The withdrawal could leave Iraq vulnerable to violence within its?borders, but also sectarian divisions, to Iranian influence, or to a?host of other issues that could threaten the nation’s stability in the?volatile region.
8. Britain phone hacking
In 2007, News of the World reporter Clive Goodman and an associate, private investigator Glenn Mulcaire, were jailed after convictions that they had hacked into phones of aides to the British royal family, government officials and celebrities. The U.K. tabloid dismissed the incident as the isolated work of a rogue reporter.
But in July, the list of phone hacking victims expanded to include a 13-year-old murder victim, relatives of fallen soldiers and victims of the 2005 terror attacks in London. And the list of those implicated in or accused of complicity the practice grew to include much of the tabloid’s staff, Prime Minister David Cameron’s communications director and bigwigs at parent company News International — all the way up the chain to Rupert Murdoch and his son James.
News of the World was shut down in July after 168 years of publishing. A $12 billion bid by Rupert Murdoch to take over British Sky Broadcasting was another casualty. In November, a probe concluded that other tabloids used much the same tactics as News of the World.
In December, an e-mail chain was released showing that James Murdoch had received and responded to missives discussing phone hacking as early as 2008. He had denied knowledge of the practice in testimony to Parliament and maintains that he did not read the entirety of the e-mail chain he responded to.
News International faces dozens of lawsuits in connection with the phone hacking scandal.
9. Mexico drug war
As 2010 wound to a close, the effort by President Felipe Calderon to combat violent drug cartels entered its fifth year with the reported number of “deaths due to criminal rivalry” at 34,612. The government has not kept its vow to update the tally since then. The reticence might be influenced by the apparent deterioration of the situation; U.S. observers have put the updated toll as high as 60,000.
And as the numbers rise, so does the brutality and visibility: bodies hung from bridges, truckfuls of corpses left in the street, severed heads dumped by an elementary school and the like. Cartels appear to be expanding their interests beyond drug trafficking to extortion, kidnapping, money laundering, human trafficking — just about any criminal enterprise that offers a profit. In December, reports suggested that a significant chunk of the populace suffered from post-traumatic stress disorder.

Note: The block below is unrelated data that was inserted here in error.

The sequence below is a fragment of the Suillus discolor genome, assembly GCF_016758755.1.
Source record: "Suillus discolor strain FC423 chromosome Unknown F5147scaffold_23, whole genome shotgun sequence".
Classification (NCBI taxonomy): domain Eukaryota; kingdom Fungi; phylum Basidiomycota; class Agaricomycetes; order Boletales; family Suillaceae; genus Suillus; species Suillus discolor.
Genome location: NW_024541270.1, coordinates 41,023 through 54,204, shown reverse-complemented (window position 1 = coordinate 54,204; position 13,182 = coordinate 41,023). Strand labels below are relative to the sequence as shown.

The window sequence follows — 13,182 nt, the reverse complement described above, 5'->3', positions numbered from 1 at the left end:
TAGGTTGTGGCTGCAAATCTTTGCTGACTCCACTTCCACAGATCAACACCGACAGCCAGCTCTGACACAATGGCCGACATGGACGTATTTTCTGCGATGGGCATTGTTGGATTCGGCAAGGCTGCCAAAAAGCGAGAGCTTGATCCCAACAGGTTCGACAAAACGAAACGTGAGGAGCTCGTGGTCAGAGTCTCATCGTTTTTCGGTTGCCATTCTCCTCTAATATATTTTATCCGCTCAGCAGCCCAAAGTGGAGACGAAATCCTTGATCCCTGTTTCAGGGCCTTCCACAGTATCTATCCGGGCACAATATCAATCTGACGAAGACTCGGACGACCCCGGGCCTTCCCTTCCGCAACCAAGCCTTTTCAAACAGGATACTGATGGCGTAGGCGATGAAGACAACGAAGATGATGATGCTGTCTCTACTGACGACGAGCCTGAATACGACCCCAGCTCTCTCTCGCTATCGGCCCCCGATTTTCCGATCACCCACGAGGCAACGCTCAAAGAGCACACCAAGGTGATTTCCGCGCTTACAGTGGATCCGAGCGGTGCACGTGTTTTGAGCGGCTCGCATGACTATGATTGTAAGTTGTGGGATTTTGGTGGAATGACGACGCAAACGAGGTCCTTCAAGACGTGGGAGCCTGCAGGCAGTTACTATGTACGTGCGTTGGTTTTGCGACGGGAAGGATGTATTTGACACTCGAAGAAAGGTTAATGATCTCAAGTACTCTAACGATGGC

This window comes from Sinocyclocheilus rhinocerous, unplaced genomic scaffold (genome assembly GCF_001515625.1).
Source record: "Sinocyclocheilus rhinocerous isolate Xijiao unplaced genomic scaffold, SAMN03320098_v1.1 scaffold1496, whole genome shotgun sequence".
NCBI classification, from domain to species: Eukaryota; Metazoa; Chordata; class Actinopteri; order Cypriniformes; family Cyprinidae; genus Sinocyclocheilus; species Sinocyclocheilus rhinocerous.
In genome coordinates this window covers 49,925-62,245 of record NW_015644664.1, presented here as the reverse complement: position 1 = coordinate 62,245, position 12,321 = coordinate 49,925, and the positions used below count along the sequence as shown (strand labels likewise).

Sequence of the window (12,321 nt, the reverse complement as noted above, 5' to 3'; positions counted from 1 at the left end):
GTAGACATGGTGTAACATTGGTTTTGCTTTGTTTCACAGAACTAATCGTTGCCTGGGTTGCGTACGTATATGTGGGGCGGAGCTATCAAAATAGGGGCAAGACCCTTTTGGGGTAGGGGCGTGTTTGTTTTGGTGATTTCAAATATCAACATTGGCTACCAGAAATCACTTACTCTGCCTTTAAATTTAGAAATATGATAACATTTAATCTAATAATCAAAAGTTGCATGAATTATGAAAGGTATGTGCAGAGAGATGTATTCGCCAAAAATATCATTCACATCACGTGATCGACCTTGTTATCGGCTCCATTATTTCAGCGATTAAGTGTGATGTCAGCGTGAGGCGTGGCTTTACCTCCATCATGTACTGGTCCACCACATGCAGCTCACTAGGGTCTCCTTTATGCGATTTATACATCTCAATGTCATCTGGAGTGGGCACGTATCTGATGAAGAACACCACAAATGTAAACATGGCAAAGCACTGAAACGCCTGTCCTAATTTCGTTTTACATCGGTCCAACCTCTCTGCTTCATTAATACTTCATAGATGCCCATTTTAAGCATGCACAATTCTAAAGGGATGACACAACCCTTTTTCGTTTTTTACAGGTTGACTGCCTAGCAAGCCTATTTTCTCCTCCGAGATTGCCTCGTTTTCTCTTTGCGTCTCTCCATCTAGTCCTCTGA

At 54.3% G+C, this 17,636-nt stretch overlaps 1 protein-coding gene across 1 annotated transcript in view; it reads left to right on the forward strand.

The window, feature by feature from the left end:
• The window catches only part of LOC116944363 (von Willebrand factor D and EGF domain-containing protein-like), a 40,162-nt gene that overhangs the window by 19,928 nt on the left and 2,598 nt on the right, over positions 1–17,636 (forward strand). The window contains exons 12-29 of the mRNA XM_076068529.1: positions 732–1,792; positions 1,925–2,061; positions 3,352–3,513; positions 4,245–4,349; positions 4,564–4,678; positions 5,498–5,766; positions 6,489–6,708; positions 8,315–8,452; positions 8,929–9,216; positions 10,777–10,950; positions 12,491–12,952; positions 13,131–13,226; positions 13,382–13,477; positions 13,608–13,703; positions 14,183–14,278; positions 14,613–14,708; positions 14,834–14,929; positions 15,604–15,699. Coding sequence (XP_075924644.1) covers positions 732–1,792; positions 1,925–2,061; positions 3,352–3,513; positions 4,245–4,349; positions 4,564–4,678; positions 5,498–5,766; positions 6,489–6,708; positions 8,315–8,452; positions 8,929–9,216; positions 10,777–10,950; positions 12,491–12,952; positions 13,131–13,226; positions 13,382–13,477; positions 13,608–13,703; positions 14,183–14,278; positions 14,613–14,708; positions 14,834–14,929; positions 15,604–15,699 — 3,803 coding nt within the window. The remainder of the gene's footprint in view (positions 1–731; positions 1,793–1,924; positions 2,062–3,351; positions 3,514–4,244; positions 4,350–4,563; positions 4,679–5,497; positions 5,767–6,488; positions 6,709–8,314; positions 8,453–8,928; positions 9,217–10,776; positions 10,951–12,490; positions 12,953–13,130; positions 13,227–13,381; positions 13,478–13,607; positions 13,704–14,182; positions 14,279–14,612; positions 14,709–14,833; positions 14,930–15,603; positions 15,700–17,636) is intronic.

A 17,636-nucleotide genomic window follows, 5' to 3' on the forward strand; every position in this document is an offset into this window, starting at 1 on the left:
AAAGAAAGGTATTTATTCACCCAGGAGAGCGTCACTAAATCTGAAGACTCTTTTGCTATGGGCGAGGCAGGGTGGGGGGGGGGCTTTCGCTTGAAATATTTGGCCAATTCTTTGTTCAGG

Calderon and government officials characterize the burgeoning violence as a sign of success rather than of failure. They contend that mounting atrocities are evidence of desperate cartels turning to desperate tactics, citing the capture or killing of more than half of the 37 most-wanted crime bosses on a list released in 2010.
Government, police and prison officials continue to be shown to be acting in accordance with cartels’ wishes, either out of fear or because of bribery. But American law enforcement agencies have reportedly returned the favor by building a network of informants that have infiltrated the cartels as the United States works to keep violence contained south of the border.
Good relations with Pakistan are seen as critical to war efforts in Afghanistan and against global terror. Key supply lines to NATO troops in Afghanistan run through its neighbor, and Pakistan’s mountainous northwest provides a haven for al-Qaida and Taliban fighters. Moreover, instability and radicalism in the nation are widely feared because of its nuclear arsenal.
But much of its citizenry holds a deep-seated animosity towards the United States, and its disjointed ruling apparatus means that good relations with its government don’t ensure good relations with its military or intelligence services.
So when Raymond Davis, who had been employed as a contractor with the U.S. consulate in Pakistan, shot and killed two men in January, it was an immediate blow to relations. Despite claims of self-defense and diplomatic immunity Davis was jailed and charged with double murder. He was released in March upon the payment of $2.4 million in compensation to victims’ families, but anger over the event did not dissipate.
The May killing of al-Qaida chief Osama bin Laden angered the military, which decried the violation of sovereignty, and citizenry, many of whom sympathized with the terror leader. U.S. mistrust of Pakistani military and intelligence organizations grew with the suspicion that bin Laden had received willing shelter.
In September, attacks on the U.S. embassy and NATO headquarters in Kabul, Afghanistan, were blamed on the Pakistan-based Haqqani network, which Adm. Mike Mullen, chairman of the Joint Chiefs of Staff said “acts as a veritable arm of Pakistan’s Inter-Services Intelligence agency.”